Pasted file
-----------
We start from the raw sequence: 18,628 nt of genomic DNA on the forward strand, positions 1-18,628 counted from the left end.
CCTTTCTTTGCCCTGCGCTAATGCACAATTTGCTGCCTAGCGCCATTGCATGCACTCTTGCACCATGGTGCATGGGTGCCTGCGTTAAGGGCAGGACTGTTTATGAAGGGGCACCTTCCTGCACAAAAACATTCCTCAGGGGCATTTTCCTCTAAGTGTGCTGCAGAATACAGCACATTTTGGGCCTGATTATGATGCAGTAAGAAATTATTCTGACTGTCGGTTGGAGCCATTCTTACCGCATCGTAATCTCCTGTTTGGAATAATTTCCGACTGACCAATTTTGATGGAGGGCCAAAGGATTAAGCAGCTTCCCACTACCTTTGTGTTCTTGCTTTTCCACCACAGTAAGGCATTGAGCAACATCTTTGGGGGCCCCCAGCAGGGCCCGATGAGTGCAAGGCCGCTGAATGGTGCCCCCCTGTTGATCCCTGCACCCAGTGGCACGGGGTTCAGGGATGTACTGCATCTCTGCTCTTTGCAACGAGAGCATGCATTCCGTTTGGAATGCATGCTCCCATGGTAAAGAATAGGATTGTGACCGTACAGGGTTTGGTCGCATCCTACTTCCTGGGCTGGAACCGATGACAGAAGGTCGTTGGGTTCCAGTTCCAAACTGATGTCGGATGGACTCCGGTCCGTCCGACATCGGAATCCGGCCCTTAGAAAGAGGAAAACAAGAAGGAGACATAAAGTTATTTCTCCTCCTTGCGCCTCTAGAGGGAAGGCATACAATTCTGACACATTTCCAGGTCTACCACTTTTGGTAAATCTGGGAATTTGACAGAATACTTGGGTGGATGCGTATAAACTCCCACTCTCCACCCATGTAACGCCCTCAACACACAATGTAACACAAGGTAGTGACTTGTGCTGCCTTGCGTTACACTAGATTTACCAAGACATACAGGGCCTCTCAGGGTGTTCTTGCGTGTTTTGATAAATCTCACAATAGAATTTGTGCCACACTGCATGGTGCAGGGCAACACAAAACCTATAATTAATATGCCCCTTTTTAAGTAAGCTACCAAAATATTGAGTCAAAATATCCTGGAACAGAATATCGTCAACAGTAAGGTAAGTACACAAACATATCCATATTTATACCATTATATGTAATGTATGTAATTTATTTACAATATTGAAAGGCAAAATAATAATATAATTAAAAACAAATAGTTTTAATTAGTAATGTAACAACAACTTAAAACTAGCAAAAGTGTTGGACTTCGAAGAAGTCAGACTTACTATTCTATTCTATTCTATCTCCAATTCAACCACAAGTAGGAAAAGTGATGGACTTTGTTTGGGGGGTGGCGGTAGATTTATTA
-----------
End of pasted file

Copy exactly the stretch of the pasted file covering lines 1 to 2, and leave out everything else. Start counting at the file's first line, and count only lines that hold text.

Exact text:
We start from the raw sequence: 18,628 nt of genomic DNA on the forward strand, positions 1-18,628 counted from the left end.
CCTTTCTTTGCCCTGCGCTAATGCACAATTTGCTGCCTAGCGCCATTGCATGCACTCTTGCACCATGGTGCATGGGTGCCTGCGTTAAGGGCAGGACTGTTTATGAAGGGGCACCTTCCTGCACAAAAACATTCCTCAGGGGCATTTTCCTCTAAGTGTGCTGCAGAATACAGCACATTTTGGGCCTGATTATGATGCAGTAAGAAATTATTCTGACTGTCGGTTGGAGCCATTCTTACCGCATCGTAATCTCCTGTTTGGAATAATTTCCGACTGACCAATTTTGATGGAGGGCCAAAGGATTAAGCAGCTTCCCACTACCTTTGTGTTCTTGCTTTTCCACCACAGTAAGGCATTGAGCAACATCTTTGGGGGCCCCCAGCAGGGCCCGATGAGTGCAAGGCCGCTGAATGGTGCCCCCCTGTTGATCCCTGCACCCAGTGGCACGGGGTTCAGGGATGTACTGCATCTCTGCTCTTTGCAACGAGAGCATGCATTCCGTTTGGAATGCATGCTCCCATGGTAAAGAATAGGATTGTGACCGTACAGGGTTTGGTCGCATCCTACTTCCTGGGCTGGAACCGATGACAGAAGGTCGTTGGGTTCCAGTTCCAAACTGATGTCGGATGGACTCCGGTCCGTCCGACATCGGAATCCGGCCCTTAGAAAGAGGAAAACAAGAAGGAGACATAAAGTTATTTCTCCTCCTTGCGCCTCTAGAGGGAAGGCATACAATTCTGACACATTTCCAGGTCTACCACTTTTGGTAAATCTGGGAATTTGACAGAATACTTGGGTGGATGCGTATAAACTCCCACTCTCCACCCATGTAACGCCCTCAACACACAATGTAACACAAGGTAGTGACTTGTGCTGCCTTGCGTTACACTAGATTTACCAAGACATACAGGGCCTCTCAGGGTGTTCTTGCGTGTTTTGATAAATCTCACAATAGAATTTGTGCCACACTGCATGGTGCAGGGCAACACAAAACCTATAATTAATATGCCCCTTTTTAAGTAAGCTACCAAAATATTGAGTCAAAATATCCTGGAACAGAATATCGTCAACAGTAAGGTAAGTACACAAACATATCCATATTTATACCATTATATGTAATGTATGTAATTTATTTACAATATTGAAAGGCAAAATAATAATATAATTAAAAACAAATAGTTTTAATTAGTAATGTAACAACAACTTAAAACTAGCAAAAGTGTTGGACTTCGAAGAAGTCAGACTTACTATTCTATTCTATTCTATCTCCAATTCAACCACAAGTAGGAAAAGTGATGGACTTTGTTTGGGGGGTGGCGGTAGATTTATTA